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Archived: C & V Orchard Residential Limited Inadequate

Inspection Summary


Overall summary & rating

Inadequate

Updated 9 March 2018

We undertook this unannounced focused inspection of C&V Residential Limited on 08 January 2018. This inspection was prompted in part by information shared with CQC about the potential concerns around the management of people’s care needs and a number of notifications received about people sustaining injuries at the home. This inspection examined those risks. Prior to this inspection we carried out an unannounced focussed inspection of this service on 08 November 2017. Breaches of legal requirements were found and we took the decision to use our enforcement powers. We will report on this once it is complete. Previous to this we completed a comprehensive inspection of this service in September 2017. Following this inspection we used are urgent enforcement powers and restricted admissions into the home and imposed conditions on the provider’s registration. We required people’s risk assessments to be updated and reflective of people’s needs along with assuring adequate numbers of qualified trained staff were deployed effectively across the home. This was because people were at risk of harm. At this inspection we found the provider continued to not meet the requirements of the law and sufficient improvements have not been made.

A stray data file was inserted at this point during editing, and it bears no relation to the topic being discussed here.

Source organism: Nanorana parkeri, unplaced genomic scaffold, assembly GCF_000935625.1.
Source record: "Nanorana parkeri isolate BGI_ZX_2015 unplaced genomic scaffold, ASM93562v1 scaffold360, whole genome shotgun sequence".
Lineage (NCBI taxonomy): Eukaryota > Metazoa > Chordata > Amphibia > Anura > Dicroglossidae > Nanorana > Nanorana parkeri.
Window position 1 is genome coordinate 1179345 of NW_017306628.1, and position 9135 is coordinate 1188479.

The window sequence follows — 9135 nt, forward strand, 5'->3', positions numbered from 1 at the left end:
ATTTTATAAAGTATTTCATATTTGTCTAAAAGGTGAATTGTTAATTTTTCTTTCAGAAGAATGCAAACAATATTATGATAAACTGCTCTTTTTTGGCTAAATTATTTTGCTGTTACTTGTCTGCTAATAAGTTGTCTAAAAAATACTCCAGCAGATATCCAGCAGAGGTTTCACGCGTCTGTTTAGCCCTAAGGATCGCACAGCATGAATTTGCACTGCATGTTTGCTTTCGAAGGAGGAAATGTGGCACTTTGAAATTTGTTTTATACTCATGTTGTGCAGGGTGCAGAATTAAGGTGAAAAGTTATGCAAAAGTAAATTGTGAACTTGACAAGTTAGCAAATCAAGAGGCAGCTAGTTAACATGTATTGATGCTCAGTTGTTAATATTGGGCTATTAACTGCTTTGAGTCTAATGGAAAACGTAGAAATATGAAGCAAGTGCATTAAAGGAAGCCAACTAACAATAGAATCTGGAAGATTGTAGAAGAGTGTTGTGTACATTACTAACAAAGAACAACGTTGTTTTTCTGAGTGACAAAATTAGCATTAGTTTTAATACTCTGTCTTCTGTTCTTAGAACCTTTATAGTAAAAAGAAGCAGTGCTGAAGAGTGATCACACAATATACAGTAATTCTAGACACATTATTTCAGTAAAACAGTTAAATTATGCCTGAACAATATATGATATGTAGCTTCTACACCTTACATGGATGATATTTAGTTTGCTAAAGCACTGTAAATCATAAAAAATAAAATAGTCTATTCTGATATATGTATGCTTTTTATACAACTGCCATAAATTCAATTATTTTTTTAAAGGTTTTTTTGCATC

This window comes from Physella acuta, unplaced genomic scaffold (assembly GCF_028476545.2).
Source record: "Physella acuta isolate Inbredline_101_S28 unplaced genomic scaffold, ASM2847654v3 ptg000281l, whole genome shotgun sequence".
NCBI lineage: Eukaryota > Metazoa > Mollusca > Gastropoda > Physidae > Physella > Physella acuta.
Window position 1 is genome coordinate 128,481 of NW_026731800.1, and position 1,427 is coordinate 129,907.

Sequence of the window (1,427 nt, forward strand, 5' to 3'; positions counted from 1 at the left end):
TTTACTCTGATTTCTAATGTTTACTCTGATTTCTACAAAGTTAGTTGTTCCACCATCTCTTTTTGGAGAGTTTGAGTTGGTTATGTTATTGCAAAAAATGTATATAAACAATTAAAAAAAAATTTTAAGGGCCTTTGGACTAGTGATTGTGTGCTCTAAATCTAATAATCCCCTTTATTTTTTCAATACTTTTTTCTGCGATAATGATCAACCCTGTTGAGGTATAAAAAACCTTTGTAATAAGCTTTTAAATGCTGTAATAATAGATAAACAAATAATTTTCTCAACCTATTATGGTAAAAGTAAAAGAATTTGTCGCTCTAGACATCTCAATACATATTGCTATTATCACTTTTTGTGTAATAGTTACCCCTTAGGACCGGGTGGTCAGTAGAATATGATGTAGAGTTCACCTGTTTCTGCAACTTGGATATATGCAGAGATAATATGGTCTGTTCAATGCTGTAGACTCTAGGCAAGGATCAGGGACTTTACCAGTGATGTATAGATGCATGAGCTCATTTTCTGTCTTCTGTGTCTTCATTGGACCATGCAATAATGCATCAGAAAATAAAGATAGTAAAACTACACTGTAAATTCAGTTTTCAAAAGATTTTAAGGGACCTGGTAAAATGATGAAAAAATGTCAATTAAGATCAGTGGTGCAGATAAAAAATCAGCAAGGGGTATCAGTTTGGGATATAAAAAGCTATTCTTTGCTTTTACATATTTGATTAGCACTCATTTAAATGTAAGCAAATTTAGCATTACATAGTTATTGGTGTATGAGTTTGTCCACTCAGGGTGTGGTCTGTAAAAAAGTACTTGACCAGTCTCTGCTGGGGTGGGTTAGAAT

At this inspection the team inspected the service against two of the five questions we ask about services: Is the service well led and is the service safe. This is because the service was not meeting some legal requirements. The ratings from the previous comprehensive inspection for these Key Questions were included in calculating the overall rating in this inspection.

At our September 2017 inspection we gave the location a rating of ‘inadequate’ and entered it into special measures. We identified seven breaches of the Health and Social Care Act (HSCA) 2008 and one breach of the Care Quality Commission (Registration) 2009. At this inspection we found the provider continued to be in breach of the HSCA regulations. You can see what action we told the provider to take at the back of the full version of the report.

C & V Residential Limited is a ‘care home’. People in care homes receive accommodation and nursing or personal care as single package under one contractual agreement. CQC regulates both the premises and the care provided, and both were looked at during this inspection. The care home accommodates people in one adapted building. C & V Residential Limited accommodates 32 people, some were living with dementia. At the time of the inspection there were 22 people living at the home.

The home currently has a registered manager in place. A registered manager is a person who has registered with the Care Quality Commission to manage the service. Like registered providers, they are ‘registered persons’. Registered persons have legal responsibility for meeting the requirements in the Health and Social Care Act 2008 and associated Regulations about how the service is run.